NESR Retreat Coordinator
LAURIE MACALLISTER BIOGRAPHY:
Affectionately dubbed "Mama Bear" by NESR IV Students, Laurie handles the logistical aspects of NESR Online. Ask her anything—she's happy to help: firstname.lastname@example.org
Laurie MacAllister held a quiet dream of being a singer since she was a very young girl. Her voice finally came alive years later when, on a dare, she was convinced to sing spontaneously for a crowd in New York City, in Washington Square Park. A career began in that moment. Laurie started with a steady stream of nights on open mic stages around NYC, and then landed a regular Monday night gig at the The Grey Dog’s Coffee in the West Village. She released her first album of ten original songs called "These Old Clothes” soon afterward. In 2000, she discovered a passion for harmony singing while touring the country with folk luminary Cliff Eberhardt. Eberhardt produced Laurie's next solo album, "The Things I Choose To Do”, which was first released independently, and then picked up by Barnes & Noble and re-released on their label.
In 2004, at a campsite at the Falcon Ridge Folk Festival, Laurie began making music with her campmates, weaving their voices together in harmony. In an impromptu and magical moment, the Americana trio Red Molly was born. With a focus on beautiful songs, soaring harmonies, and a deep relationship with their fans (who dubbed themselves RedHeads), the band quickly became the darlings of the folk/Americana scene. Red Molly has shared their voices around the world for seventeen years, singing everywhere from Australia to America, playing 100 shows annually in front of thousands of fans, frequently selling out venues, and releasing seven acclaimed albums.
Along the way, in 2010, Laurie's voice was featured in a national television commercial for Folgers Coffee. In 2018, she produced and released a new solo album called "The Lies the Poets Tell", a collection of some her most beloved songs. The album features duets with six male vocalists, including the late Americana master Jimmy LaFave. Laurie has composed and sung harmony parts on dozens of recordings, including those by Cliff Eberhardt, Susan Werner, and Ellis Paul. She's also taught singing and stage performance around the country, including at The Swannanoa Gathering, Folk Alliance International, Targhee Music Camp, and the New England Songwriters Retreat. Laurie's powerful yet delicate voice stretches octaves, warm and romantic one moment, playful and irreverent the next. One song at a time, one show at a time, over the course of two adventuresome decades, Laurie has turned her quiet dream into a joyous reality.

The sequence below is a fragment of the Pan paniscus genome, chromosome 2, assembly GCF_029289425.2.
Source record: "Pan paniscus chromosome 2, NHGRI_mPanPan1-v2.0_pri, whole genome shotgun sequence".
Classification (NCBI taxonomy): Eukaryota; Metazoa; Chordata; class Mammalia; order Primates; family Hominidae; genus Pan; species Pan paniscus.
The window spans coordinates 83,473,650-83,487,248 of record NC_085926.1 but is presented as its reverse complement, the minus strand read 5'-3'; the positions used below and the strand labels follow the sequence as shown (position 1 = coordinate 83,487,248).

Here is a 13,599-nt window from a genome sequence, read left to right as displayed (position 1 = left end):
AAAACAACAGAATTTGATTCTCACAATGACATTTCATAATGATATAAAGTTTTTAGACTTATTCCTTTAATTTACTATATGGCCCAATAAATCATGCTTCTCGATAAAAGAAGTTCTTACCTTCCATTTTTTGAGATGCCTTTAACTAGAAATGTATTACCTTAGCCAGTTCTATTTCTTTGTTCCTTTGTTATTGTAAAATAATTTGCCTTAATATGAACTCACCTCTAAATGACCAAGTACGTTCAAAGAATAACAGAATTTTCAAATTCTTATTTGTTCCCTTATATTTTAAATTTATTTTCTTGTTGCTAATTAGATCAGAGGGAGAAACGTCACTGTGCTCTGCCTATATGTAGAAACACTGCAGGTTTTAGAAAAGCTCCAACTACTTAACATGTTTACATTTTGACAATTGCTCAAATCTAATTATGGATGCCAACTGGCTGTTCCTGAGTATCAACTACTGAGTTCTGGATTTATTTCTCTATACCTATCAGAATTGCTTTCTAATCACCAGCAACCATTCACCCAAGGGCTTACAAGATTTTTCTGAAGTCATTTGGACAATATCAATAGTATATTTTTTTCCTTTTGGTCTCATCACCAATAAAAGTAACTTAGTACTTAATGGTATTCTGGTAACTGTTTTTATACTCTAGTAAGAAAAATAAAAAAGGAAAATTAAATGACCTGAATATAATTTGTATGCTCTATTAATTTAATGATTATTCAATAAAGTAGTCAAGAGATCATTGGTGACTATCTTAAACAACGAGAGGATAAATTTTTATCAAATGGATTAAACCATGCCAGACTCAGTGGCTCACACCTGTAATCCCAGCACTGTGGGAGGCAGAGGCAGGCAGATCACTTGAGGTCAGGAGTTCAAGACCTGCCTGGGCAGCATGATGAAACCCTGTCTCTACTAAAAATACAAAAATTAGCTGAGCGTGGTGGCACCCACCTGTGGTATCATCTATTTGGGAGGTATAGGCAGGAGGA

EBEN PARISER BIOGRAPHY:
I used to carry my guitar into the bar at age 13 and sit in with the local blues band with my Dad. I studied music at the Oberlin Conservatory, but a wrist injury stalled my performing career and led me to a degree in Neuroscience. Despite this setback, music was calling, and I listened. I moved to Brooklyn and taught myself voice and bucket bass and formed the street band Roosevelt Dime, while working at Rockefeller University in a birdsong neuro lab. I re-taught myself guitar with proper ergonomic technique, became musical director of Red Molly and started Goodnight Moonshine with my wife Molly Venter. During the pandemic, I became a TrueFire educator, designed a recording studio for the Neighborhood Music School and launched the record label Equitone Records. My passion as a guitarist is for understanding and drawing connections between far-reaching forms of music—while still honoring the cultural traditions of each genre. I’m a jazz musician. I’m a folk musician. Composition and improvisation are two of my favorite things. None of it matters without tone, touch, and passion. As a producer, I imagine what the musicians I work with are hearing, and from there, I leverage the power of existing tropes, which give the piece cultural significance. Ultimately I trust my ability as a sensing, feeling human to know what we like best! It always yields something that sounds new. I am a TrueFire guitar & vocal instructor, and I offer one-on-one lessons in person and online. My teaching method is holistic and mindful—I ask students to envision how they want to feel in the future—when they are playing and singing the way they dream about. I invite them to start from that feeling, here and now. My approach is both scientific and intuitive. I learned ergonomic technique from overcoming my own wrist injury—which allowed me to be the artist I want to be. I am currently developing an experimental music education program at the Slate School in North Haven, CT, and touring, recording, and producing for Goodnight Moonshine.